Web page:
PCS Clyde’s

In Beaverton, a Little Night Music

... and as a bright and shiny Saturday fades into evening, food and art and crafts and celebrations of the many cultures of Washington County, too.


Percussionists keep the beat for the Chinese Lion Dancers at Saturday’s Beaverton Night Market.


IF YOU CREATE IT, THEY WILL COME. And on Saturday afternoon and evening the crowds flocked to Beaverton Night Market, the first of two such free events scheduled for this summer. (The second will be Saturday, August 13.)

The market, which draws together a broad spectrum of Washington County’s immigrant communities and their friends, is a relatively recent tradition that’s taken off and become one of the area’s most popular summer draws, bringing a taste of the outdoor markets that are central features of life in cultures around the world. A project of the city’s Diversity Advisory Board, it began in 2015 and is now a highly anticipated event drawing about 14,000 visitors every summer.


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People come for the food (all sorts, from various spots on the globe), the music, the crafts and art being sold at booth after booth, the Chinese Dragon Dance, the meeting and greeting, and the happy surprises that might pop up around any corner. Saturday’s market had more than 60 vendors and 15 performers or performing groups. It all took place on The Round, Beaverton’s town-center-in-the-making at 12600 S.W. Crescent Street, and this year an added attraction is The Round’s newest addition, the Patricia Reser Center for the Arts, which threw its doors open and took an active role in the celebration.

Photographer Joe Cantrell was on hand Saturday and captured the action expected and unexpected, from Ukrainian musicians to traditional drummers to henna artists to a street barber giving beard trims. You can also see his photo essays on 2019’s pair of pre-Covid night markets, here and here. Take a look, and start making your plans for the next market on August 13.

Come on in; the market’s fine. And we have information, too.
The market’s many attractions spiraled upward and upward.

Faces in the crowd

Young women in their ancestral Mongolian clothing, enjoying a cooling drink.
An Iranian woman displaying her sign about the Cyrus Cylinder, which tells the story of the Persian King Cyrus the Great, his conquering and restoration of the ancient city of Babylon (now in Iraq) in 539 B.C.E., and the reforms he put in place.
Spanish teaching cards.
A pause to refresh.
Proud and happy.
Mother and daughter vendors.

Music, music, music

Circle dancing to the sounds of Ukrainian music.
Drums, drums, and more drums.
Intricate beadwork makes the drum both a visual and an aural work of art.
Sounds of Mexico.

Baskets, baskets, baskets

A multitude to choose from.

So much to see and buy …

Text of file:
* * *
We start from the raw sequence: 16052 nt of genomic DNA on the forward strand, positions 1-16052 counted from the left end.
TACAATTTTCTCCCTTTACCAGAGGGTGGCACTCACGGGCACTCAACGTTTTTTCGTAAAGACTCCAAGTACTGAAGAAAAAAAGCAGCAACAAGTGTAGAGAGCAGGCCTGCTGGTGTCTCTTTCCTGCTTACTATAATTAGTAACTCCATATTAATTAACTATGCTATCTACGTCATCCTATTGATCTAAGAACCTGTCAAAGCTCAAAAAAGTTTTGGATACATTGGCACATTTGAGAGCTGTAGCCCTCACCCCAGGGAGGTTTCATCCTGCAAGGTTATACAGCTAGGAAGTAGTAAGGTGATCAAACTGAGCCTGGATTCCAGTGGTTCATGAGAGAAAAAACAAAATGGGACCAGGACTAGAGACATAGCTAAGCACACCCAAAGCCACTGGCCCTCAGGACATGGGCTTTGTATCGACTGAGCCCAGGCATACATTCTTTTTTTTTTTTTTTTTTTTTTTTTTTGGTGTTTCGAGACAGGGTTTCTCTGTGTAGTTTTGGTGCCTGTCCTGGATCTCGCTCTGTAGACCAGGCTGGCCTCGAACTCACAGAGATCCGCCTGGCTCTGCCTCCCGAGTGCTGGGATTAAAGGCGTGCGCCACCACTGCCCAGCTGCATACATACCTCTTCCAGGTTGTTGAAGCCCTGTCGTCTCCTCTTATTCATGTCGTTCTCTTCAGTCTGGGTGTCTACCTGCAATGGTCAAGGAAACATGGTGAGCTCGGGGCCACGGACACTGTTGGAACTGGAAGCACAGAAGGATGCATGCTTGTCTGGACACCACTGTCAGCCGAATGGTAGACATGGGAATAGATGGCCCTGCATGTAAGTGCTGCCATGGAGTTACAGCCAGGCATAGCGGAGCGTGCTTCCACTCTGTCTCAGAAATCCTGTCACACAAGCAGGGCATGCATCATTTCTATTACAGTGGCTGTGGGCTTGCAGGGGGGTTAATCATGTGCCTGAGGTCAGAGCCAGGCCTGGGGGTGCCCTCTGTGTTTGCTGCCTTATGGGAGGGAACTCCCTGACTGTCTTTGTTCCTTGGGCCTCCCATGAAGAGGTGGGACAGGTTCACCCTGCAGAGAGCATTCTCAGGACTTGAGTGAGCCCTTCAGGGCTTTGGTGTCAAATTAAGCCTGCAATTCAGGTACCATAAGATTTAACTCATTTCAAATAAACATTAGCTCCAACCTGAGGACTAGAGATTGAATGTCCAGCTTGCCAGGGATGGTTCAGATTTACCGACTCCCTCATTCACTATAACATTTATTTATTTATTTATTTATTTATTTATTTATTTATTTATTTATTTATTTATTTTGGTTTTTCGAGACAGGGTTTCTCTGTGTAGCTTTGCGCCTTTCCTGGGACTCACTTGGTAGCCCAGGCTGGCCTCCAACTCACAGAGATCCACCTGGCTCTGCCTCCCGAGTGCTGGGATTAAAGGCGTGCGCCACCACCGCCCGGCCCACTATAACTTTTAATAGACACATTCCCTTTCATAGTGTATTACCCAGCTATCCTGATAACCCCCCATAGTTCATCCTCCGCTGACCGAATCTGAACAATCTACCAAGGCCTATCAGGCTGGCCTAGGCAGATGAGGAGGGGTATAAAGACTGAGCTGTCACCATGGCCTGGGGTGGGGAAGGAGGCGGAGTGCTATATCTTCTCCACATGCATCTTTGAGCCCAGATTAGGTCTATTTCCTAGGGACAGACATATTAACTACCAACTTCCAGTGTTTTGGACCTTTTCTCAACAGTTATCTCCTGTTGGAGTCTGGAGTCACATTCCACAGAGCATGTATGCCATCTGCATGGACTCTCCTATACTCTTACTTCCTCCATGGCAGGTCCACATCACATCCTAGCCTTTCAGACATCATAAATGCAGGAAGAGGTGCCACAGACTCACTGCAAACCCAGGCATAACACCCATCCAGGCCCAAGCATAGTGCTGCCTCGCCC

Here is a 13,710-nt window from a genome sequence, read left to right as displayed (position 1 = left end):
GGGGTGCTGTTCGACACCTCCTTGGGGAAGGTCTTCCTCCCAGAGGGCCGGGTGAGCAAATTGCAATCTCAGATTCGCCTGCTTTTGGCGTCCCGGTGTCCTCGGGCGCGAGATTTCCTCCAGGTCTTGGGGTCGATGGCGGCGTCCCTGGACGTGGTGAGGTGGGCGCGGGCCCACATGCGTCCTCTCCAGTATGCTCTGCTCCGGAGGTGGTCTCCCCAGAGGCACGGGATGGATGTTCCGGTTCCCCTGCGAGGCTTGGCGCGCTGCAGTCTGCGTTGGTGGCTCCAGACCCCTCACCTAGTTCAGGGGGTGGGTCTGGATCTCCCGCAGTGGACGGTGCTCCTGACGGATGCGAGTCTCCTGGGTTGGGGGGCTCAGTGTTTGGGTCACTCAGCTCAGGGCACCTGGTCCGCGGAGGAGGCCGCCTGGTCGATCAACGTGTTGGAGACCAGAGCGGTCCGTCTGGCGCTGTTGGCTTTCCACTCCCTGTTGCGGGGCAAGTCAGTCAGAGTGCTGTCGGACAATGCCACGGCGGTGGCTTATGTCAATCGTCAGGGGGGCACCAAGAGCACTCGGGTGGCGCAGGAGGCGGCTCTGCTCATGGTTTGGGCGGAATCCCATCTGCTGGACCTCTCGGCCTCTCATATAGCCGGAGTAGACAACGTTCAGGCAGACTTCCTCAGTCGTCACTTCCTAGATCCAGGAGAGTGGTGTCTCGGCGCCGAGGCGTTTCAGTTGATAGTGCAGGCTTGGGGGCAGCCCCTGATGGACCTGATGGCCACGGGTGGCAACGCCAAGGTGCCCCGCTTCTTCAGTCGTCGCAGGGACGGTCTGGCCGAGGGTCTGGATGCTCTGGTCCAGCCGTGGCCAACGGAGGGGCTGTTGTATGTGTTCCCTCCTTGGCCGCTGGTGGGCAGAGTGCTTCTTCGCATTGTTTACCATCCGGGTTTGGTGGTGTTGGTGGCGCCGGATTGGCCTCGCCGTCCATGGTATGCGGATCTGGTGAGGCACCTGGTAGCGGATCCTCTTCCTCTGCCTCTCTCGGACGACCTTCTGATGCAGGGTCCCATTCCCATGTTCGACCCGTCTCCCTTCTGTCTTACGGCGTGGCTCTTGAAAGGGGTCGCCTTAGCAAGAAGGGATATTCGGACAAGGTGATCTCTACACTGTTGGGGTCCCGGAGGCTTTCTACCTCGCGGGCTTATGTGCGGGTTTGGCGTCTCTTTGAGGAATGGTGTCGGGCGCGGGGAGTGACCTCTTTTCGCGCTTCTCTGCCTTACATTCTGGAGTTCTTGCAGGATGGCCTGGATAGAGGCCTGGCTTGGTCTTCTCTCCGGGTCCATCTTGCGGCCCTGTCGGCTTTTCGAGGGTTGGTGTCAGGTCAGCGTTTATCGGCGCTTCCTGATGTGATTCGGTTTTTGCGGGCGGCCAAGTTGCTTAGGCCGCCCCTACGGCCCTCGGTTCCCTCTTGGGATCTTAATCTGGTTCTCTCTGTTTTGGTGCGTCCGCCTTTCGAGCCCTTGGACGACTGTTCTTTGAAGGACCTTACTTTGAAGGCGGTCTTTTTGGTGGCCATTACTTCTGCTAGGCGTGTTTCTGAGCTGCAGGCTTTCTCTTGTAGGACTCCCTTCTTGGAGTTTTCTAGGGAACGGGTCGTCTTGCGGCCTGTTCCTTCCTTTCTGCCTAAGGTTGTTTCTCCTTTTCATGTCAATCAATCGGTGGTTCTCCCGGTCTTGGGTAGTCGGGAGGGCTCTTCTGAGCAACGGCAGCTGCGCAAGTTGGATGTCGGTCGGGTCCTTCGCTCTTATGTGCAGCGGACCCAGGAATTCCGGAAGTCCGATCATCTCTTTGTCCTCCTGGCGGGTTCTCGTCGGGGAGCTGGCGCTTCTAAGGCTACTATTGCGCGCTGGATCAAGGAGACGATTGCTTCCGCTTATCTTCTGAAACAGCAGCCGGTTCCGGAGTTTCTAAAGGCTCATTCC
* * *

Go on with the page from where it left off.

A wealth of possibilities to choose from.

Cards from the kids …

Rainbows and wishes.

Man meets mannequin

Grabbing a bite …

The dog looks longingly as a family sits down to a takeout meal.

Henna artists

… and special trims

Watching the lion dance

In and around the Reser

At the Reser Center on Saturday evening, volunteer Rebecca Benoit helps a visitor touring Emily Jung Miller’s installation “1,000 Moons.”
The sun glints over a large sculpture on the plaza, looking west toward the Reser Center.
Night Market visitors check out check out part of artist Sandra Honda’s “Camp Trauma” exhibit at the Reser.
A guided tour at the arts center.
The inside and outside of the Reser on Market Night.
On the plaza, getting up close and personal with the art.

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Photo Joe Cantrell

I spent my first 21 years in Tahlequah, Cherokee County, Oklahoma, assuming that except for a few unfortunate spots, ‘everybody’ was part Cherokee, and son of the soil. Volunteered for Vietnam because that’s what we did. After two stints, hoping to gain insight, perhaps do something constructive, I spent the next 16 years as a photojournalist in Asia, living much like the lower income urban peasants and learning a lot. Moved back to the USA in 1986, tried photojournalism and found that the most important subjects were football and basketball, never mind humankind. In 1992, age 46, I became single dad of my 3-year-old daughter and spent the next two decades working regular jobs, at which I was not very good, to keep a roof over our heads, but we made it. She’s retail sales supervisor for Sony, Los Angeles. Wowee! The VA finally acknowledged that the war had affected me badly and gave me a disability pension. I regard that as a stipend for continuing to serve humanity as I can, to use my abilities to facilitate insight and awareness, so I shoot a lot of volunteer stuff for worthy institutions and do artistic/scientific work from our Cherokee perspective well into many nights. Come along!


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